Beautifully stark and Appalachian desolate in delivery, the pair launched into material off of their collaborative disc, Bad Nights And Better Days. The disc was recorded in three days and yielded major accomplishments, as these were songs that they used to be afraid to write. Raw, fast and without thinking things to death, daCosta and Gardner make quick work of their fears with this batch.
The two tore it up on tunes like “Let Me Die In Your Arms,” “Better Days,” “Red Barn” (an audience requested number), and “Crazy In Love,” a composition that demo’s Abbey’s sweet and soulful approach to the slide bar and that puts most good ole’ steel guys to shame. The pair touched on their respective recorded projects hitting daCosta’s American Tragedy disc as well as a great rendition of the famed standard, “Tennessee Waltz.” Gardner’s fun-filled “Long Island Cowboy” had daCosta taking a turn at a verse that was clearly meant for a woman to sing and it was the funniest break up of the night. I also liked his “Dolly And Porter” from American Tragedy a lot. A quick classic look at their triumphs, tragedies (by age 25 Parton was light years ahead of Wagoner in everything), and the ultimate bond they shared.
The pair took a short break before coming back with the title song off daCosta’s latest disc, Not Afraid Of Nothing, a title that when announced, had Abbey quipping, “Can you believe he got into Columbia with an album title like that?” These two are effortless in stage banter and it’s infectious. Gardner took a turn with a delicious tune that she said had a true murderous intent (I missed the name) with the slinkiest of progressions and a foreboding line that’s goes, “Aim for her, aim for him, teach ‘em both the price of sin.” The sound of the floorboards creaking under their foot taps and the LCD TV shaking in the background lent a Fellini-esque charm to the process.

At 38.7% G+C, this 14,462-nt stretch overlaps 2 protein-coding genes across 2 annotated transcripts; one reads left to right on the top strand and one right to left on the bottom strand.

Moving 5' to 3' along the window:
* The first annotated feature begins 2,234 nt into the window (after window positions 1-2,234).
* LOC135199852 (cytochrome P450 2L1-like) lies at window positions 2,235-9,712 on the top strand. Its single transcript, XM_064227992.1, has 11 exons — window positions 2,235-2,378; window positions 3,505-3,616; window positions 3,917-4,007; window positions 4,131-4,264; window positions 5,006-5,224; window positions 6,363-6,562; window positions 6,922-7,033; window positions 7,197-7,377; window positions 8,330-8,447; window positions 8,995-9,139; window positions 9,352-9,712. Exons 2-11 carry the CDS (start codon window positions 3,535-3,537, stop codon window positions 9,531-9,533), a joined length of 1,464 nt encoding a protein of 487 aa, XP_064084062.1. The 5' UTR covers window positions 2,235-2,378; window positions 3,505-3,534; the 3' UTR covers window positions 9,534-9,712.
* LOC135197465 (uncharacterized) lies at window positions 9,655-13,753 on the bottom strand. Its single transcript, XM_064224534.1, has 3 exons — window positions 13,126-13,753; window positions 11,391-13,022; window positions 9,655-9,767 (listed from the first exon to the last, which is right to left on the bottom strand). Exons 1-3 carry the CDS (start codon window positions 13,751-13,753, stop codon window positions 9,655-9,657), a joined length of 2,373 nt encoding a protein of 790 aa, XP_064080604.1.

The dynamic duo asked George Wirth to come up and do a song and he did “Taste Of The Last Kiss” along with background accompaniment from daCosta and Gardner. Abbey commented on the song title saying, “George took the last great album title,” and perhaps he did, as he’s known for simply choosing smart things for his style and sound. With a voice that I could recognize anywhere, George rolls old school with his Cash/Springsteen phrasing and storytelling rhythms. I look forward to his next release.
The pair finished off the night with several notable tunes like Gardner’s contest winning “The Mind Of A Soldier,” the snaggle-toothed swing of “Honey On My Grave,” “Nothing Left,” and the Red Molly tunes “Jezebel” and “The Last Call” off their brand new record entitled James.
Anthony daCosta and Abbey Gardner are rising quickly within the industry and will one day be known on a much larger scale. But to me, their skill at leaving all of their listeners in an inspirationally better place then when they first walk in to see them is much more important than accolades and stardom. It’s the real deal and they are custom made for the music world. Check them out over at their respective sites at abbiegardner.com and anthonydacosta.com and for more info on Rosie’s upcoming schedule go to myspace.com/rosiescafeconcerts.